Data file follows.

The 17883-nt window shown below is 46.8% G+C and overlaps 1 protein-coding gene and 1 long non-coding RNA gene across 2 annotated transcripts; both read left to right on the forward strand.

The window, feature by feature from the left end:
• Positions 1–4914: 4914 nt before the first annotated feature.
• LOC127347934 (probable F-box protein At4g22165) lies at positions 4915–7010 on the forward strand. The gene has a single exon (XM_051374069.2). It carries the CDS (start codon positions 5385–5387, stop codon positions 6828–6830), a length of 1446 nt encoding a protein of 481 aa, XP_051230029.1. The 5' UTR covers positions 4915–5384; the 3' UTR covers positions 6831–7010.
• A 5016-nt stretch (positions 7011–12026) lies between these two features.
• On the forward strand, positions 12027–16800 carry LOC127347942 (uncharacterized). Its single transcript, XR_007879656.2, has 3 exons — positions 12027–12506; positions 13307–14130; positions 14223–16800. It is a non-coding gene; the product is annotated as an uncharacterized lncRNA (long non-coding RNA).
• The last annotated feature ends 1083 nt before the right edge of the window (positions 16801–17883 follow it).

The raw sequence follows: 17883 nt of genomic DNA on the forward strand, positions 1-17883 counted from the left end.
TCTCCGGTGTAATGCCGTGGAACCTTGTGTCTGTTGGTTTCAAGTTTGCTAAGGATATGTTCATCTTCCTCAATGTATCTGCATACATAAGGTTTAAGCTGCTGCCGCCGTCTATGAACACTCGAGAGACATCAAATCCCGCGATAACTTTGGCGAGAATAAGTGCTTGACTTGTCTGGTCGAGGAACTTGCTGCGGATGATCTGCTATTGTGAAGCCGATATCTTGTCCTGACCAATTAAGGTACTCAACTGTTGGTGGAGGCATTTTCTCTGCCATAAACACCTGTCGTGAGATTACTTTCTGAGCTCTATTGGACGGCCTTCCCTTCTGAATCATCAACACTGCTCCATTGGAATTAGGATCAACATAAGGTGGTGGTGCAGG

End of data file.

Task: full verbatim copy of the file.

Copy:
The 17883-nt window shown below is 46.8% G+C and overlaps 1 protein-coding gene and 1 long non-coding RNA gene across 2 annotated transcripts; both read left to right on the forward strand.

The window, feature by feature from the left end:
• Positions 1–4914: 4914 nt before the first annotated feature.
• LOC127347934 (probable F-box protein At4g22165) lies at positions 4915–7010 on the forward strand. The gene has a single exon (XM_051374069.2). It carries the CDS (start codon positions 5385–5387, stop codon positions 6828–6830), a length of 1446 nt encoding a protein of 481 aa, XP_051230029.1. The 5' UTR covers positions 4915–5384; the 3' UTR covers positions 6831–7010.
• A 5016-nt stretch (positions 7011–12026) lies between these two features.
• On the forward strand, positions 12027–16800 carry LOC127347942 (uncharacterized). Its single transcript, XR_007879656.2, has 3 exons — positions 12027–12506; positions 13307–14130; positions 14223–16800. It is a non-coding gene; the product is annotated as an uncharacterized lncRNA (long non-coding RNA).
• The last annotated feature ends 1083 nt before the right edge of the window (positions 16801–17883 follow it).

The raw sequence follows: 17883 nt of genomic DNA on the forward strand, positions 1-17883 counted from the left end.
TCTCCGGTGTAATGCCGTGGAACCTTGTGTCTGTTGGTTTCAAGTTTGCTAAGGATATGTTCATCTTCCTCAATGTATCTGCATACATAAGGTTTAAGCTGCTGCCGCCGTCTATGAACACTCGAGAGACATCAAATCCCGCGATAACTTTGGCGAGAATAAGTGCTTGACTTGTCTGGTCGAGGAACTTGCTGCGGATGATCTGCTATTGTGAAGCCGATATCTTGTCCTGACCAATTAAGGTACTCAACTGTTGGTGGAGGCATTTTCTCTGCCATAAACACCTGTCGTGAGATTACTTTCTGAGCTCTATTGGACGGCCTTCCCTTCTGAATCATCAACACTGCTCCATTGGAATTAGGATCAACATAAGGTGGTGGTGCAGG